I spent much of last Thursday driving the new Subaru XV. I trekked across the Midlands from Rockingham circuit to Stratford and then back to central London.

I have to admit, I have a soft spot for the Subaru formula. Back in 1997 I had an Impreza Turbo saloon as a long-termer, which was followed a year later by the first Forester model.

I drove both cars the length and breadth of the country and was a big fan of the permanent four-wheel drive and the long-striding chassis tuning. (The ‘97 Impreza was still quite compliant and gently-boosted road rocket: much less hardcore than later versions). I revelled in the all-wheel performance and Subaru’s insistence on being intelligently different.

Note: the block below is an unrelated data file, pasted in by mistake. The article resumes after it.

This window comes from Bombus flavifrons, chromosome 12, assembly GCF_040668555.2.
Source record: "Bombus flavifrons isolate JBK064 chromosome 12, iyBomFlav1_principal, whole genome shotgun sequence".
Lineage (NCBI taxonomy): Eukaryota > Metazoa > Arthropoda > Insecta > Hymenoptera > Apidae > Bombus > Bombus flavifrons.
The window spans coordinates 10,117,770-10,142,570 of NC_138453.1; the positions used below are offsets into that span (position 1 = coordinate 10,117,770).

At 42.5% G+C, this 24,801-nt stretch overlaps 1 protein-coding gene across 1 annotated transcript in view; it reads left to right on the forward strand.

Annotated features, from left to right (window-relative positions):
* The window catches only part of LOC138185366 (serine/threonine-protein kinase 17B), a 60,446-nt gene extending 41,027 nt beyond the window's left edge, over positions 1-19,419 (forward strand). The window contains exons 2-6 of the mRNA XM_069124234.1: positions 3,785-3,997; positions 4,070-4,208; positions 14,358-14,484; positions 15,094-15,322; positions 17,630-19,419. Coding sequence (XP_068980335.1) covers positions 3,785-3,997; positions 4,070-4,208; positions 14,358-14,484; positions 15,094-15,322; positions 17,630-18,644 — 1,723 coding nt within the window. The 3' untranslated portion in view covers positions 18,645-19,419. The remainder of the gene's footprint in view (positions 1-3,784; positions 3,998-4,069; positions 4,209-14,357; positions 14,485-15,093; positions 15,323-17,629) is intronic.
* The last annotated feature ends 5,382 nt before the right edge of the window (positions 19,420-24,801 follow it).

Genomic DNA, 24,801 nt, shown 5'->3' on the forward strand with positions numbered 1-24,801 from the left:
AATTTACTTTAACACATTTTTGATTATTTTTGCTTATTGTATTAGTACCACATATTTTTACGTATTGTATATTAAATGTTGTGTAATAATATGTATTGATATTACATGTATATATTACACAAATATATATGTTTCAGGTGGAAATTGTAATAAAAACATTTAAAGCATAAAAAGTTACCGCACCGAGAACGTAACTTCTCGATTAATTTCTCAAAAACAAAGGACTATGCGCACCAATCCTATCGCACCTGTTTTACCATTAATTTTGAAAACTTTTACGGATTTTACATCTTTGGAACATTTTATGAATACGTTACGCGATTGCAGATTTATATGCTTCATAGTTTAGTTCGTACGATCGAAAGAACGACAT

It wasn’t just the flat-four engines and proper permanent four-wheel drive and other quirks like frameless doors, it was the company’s whole approach. The Forester concept was years ahead of its time and, although it took some time, the diesel boxer engine is a triumph of alternative thinking. It remains smoother and more refined than most conventional in-line oil burners, all of which have been honed over a decade and a half.

So, as I scooted swiftly down the M40 late on Thursday evening I struck me that Subaru could become the next Saab. Not in the sense that it will gently fade away and disappear, but in the sense of the old-school Saab, which was determined to do things its own, carefully-considered, way.